The US Justice Department said Wednesday it would probe social media giants over concerns over competition and "stifling the free exchange of ideas."
The announcement comes days after President Donald Trump accused big technology firms of censoring and suppressing conservative voices, allegations strongly denied by the companies.
A Justice Department statement said Attorney General Jeff Sessions "has convened a meeting with a number of state attorneys general this month to discuss a growing concern that these companies may be hurting competition and intentionally stifling the free exchange of ideas on their platforms."
The brief statement, which came at the conclusion of a Senate hearing including top executives of Facebook and Twitter, offered no clues on whether officials were considering an antitrust investigation or some form of regulatory action.
Tech industry analysts say there is little evidence internet firms are filtering content for political reasons, but that the companies would have constitutional protections against any government effort to regulate their algorithms.
On Tuesday, Federal Communications chairman Ajit Pai said Silicon Valley firms to provide more transparency about how they operate, raising the possibility of tougher regulations for technology firms.
"We need to seriously think about whether the time has come for these companies to abide by new transparency obligations," Pai said in a blog post.
Pai offered no specific proposals, but appeared to echo concerns raised by Trump, who claimed tech firms may be biased against conservatives.
"Consumers interact with these digital platforms on a daily basis. We get our news from them. We interact with our family and friends on them," Pai wrote.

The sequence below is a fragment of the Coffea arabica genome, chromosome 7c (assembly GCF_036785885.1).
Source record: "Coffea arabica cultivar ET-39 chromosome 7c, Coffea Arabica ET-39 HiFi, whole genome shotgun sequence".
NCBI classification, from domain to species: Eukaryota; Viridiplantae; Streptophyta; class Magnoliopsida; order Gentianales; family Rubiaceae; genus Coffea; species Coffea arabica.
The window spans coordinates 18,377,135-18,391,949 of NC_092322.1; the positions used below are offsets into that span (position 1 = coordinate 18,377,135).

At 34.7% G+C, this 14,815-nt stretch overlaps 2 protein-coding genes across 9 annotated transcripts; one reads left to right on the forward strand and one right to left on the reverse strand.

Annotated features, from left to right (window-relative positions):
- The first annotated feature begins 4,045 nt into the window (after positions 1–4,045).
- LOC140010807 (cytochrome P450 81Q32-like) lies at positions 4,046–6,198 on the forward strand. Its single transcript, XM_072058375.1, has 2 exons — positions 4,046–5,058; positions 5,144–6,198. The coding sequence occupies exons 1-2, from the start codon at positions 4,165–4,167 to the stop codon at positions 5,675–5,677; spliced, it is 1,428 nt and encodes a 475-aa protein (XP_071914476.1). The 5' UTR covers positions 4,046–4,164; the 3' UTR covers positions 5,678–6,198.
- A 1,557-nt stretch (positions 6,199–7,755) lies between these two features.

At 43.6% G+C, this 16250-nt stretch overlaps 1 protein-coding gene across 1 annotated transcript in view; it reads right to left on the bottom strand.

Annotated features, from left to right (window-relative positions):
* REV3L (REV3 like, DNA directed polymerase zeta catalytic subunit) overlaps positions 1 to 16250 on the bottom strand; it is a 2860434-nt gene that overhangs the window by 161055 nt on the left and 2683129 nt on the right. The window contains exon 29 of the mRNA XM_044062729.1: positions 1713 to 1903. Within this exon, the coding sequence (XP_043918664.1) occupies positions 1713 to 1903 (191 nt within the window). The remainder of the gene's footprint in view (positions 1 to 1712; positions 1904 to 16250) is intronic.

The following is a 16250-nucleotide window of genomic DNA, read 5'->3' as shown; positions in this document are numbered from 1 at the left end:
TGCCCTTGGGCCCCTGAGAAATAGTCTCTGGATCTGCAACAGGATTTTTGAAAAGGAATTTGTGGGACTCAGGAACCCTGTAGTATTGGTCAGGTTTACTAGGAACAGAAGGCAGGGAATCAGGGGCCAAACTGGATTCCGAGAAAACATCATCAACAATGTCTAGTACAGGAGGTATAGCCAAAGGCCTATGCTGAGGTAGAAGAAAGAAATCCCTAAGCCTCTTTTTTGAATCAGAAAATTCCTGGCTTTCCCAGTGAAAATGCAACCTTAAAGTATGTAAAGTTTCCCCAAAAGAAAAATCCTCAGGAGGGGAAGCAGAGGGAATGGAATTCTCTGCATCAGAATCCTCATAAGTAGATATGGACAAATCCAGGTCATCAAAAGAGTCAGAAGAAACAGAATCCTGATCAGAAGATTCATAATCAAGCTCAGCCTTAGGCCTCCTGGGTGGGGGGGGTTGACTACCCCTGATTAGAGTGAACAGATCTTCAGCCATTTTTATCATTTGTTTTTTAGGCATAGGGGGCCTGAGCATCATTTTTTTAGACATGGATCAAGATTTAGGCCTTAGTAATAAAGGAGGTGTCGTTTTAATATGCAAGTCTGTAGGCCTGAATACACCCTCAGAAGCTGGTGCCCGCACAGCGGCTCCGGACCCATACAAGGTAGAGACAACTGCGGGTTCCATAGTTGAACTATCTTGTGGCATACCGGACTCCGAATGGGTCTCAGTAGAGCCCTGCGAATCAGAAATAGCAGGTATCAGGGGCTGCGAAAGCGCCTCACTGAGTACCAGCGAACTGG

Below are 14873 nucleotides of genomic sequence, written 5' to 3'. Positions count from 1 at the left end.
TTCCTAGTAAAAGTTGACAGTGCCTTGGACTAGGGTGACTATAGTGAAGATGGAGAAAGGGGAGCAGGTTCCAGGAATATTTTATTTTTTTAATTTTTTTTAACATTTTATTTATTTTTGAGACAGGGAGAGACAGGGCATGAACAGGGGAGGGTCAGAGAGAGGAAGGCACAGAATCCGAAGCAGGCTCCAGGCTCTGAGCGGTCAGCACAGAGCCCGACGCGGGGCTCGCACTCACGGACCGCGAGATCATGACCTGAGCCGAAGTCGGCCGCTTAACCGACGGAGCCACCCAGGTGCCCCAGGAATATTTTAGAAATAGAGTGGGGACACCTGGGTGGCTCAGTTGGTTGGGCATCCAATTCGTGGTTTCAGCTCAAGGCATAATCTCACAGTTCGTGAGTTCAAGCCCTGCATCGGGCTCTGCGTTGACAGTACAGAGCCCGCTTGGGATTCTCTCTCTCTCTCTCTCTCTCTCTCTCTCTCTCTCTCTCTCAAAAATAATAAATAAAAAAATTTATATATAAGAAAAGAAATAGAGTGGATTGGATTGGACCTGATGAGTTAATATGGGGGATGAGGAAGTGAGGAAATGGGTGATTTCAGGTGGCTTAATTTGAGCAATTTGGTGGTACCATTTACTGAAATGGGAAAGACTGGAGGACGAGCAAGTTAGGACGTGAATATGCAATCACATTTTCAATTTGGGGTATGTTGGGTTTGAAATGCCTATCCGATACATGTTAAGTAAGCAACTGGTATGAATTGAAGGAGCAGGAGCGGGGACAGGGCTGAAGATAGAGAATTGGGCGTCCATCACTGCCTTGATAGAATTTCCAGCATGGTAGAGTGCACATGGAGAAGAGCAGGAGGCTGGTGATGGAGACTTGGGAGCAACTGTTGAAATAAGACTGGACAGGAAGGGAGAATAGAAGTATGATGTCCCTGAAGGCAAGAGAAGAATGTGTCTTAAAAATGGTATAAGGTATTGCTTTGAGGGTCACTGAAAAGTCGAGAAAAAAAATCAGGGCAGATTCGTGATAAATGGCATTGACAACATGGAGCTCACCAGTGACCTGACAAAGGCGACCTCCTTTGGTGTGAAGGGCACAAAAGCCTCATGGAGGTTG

Trump last week issued a warning to Google, Facebook and Twitter to "be careful" but stopped short of calling for regulation.
Twitter chief Jack Dorsey rejected any suggestion of political bias in comments prepared for a House of Representatives hearing Wednesday.
"Twitter does not use political ideology to make any decisions, whether related to ranking content on our service or how we enforce our rules," Dorsey said in his written testimony.
"We believe strongly in being impartial, and we strive to enforce our rules impartially."
Google and Facebook have made similar points.
Daniel Castro of the Information Technology and Innovation Foundation said the intent of the statement was not clear but that the statement was worrisome.
"Social media platforms have the right to determine what types of legal speech they will permit on their platforms," Castro told AFP.
"The federal government should not use the threat of law enforcement to limit companies from exercising this right. In particular, law enforcement should not threaten social media companies with unfounded investigations for booting white nationalists like Richard Spencer off their platforms."
(Except for the headline, this story has not been edited by NDTV staff and is published from a syndicated feed.)